If you follow the news, you are likely aware that a large political demonstration is underway for this weekend in Bangkok (13th to 14th March). Hotels are reporting cancellations. Personal friends from England who’d planned to visit me this weekend have also cancelled. Many people are watchful as events unfold. Who are the demonstrators? And what do they want? Two complex questions and the answers will depend on whom you ask. There isn’t one single answer that has a consensus. Political protests are messy affairs; fragmented into factions, rolling experiments that are unstable, and fueled by a hybrid mixture of emotions and political argument.
Will there be violence? The most fearful element of a crime is violence. Normally criminal activity is isolated. There is little potential for criminals to close down a city like Bangkok. But a large-scale political demonstration, which carries the potential for crime and violence, is another matter.
It is impossible to obtain reliable figures on the possible number of demonstrators coming in from Isan and the North. It depends on whose projected numbers you wish to believe. The figures range from several thousand to one million. Will we know by Monday what this number is, right? Probably not. Numbers that seems to precise, rational and logical are subject to differences of opinion. I suspect that both the government and the protesters will have another O.J. Simpson jury verdict moment.
The local press reported 50,000 military, police and government officials (no mention who is included in this last group) have been assigned to 33 hot spots throughout the city. My friend Professor John Paulos, an internationally renowned mathematician teaching at Temple University, has warned about being weary anytime someone starts throwing around the number 50,000. It’s almost always wrong. Will anyone go out and actually count the number of soldiers and cops? Not likely. The substitute is a big number: 50,000.
Rumors are flying fast throughout the city. Here are examples of some of the rumors that are impossible to verify. The prime minister is staying in a safe house. Three or four hour delays in getting to the airport. Petrol sales have allegedly been stopped to make it difficult for people upcountry to travel by car or pickup to Bangkok. Steps have been taken by the authorities to close down community TV and radio stations operated by the protesters. The authorities deny the rumor. Roadblocks are in place at crucial entry points into the city and delays are thought to be an attempt by the government to stop protesters from coming into the city from the provinces.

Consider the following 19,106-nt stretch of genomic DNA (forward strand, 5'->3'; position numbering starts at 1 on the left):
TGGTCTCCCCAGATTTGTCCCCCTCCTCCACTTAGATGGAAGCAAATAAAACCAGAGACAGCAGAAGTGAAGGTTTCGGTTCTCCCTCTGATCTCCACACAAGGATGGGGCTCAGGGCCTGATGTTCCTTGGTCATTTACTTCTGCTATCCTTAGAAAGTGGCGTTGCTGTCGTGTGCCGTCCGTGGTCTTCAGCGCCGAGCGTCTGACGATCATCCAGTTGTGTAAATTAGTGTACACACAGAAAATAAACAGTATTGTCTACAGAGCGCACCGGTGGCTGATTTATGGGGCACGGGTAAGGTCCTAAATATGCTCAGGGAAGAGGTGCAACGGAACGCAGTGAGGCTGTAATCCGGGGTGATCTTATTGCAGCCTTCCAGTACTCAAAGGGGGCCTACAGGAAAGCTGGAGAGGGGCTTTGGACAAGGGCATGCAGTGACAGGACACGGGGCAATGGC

In Bangkok, at the best of times, it is difficult to get a static free signal. In the worst of times, it is impossible. There is too much noise rattling around inside the system. TV and radio is still under the control of the government and the information broadcast is generally pro government. But there is no longer a monopoly on broadcasting information. The Internet, Twitter, cell phone text messages are running hot with information, rumors, threats, warnings, and fear. The clash of messages has led to uncertainty and confusion. I was out on Sukhumvit Road this morning and it looked very much like any other morning. The big rallies aren’t scheduled until Saturday and Sunday. Things might change quickly.
For those of us living in Bangkok, there is the temptation to say this is a historical moment. That judgment, in my view, is a mistake. What is an historical moment? This isn’t a question to be answered by the participants in the struggle. They aren’t able to make that call. The weight and importance of events inevitably is debated and decided by people who weren’t born when the events happened. A future generation will look back to this weekend and with a cooler eye, with less fear and passion place the event of mid-March 2010 into a larger context.
What we have at the moment is fear, passion, anger, hatred and distrust. The information and knowledge is being filtered through these emotions. That may taint the immediate view of what information is important in the long-term once the emotions cool.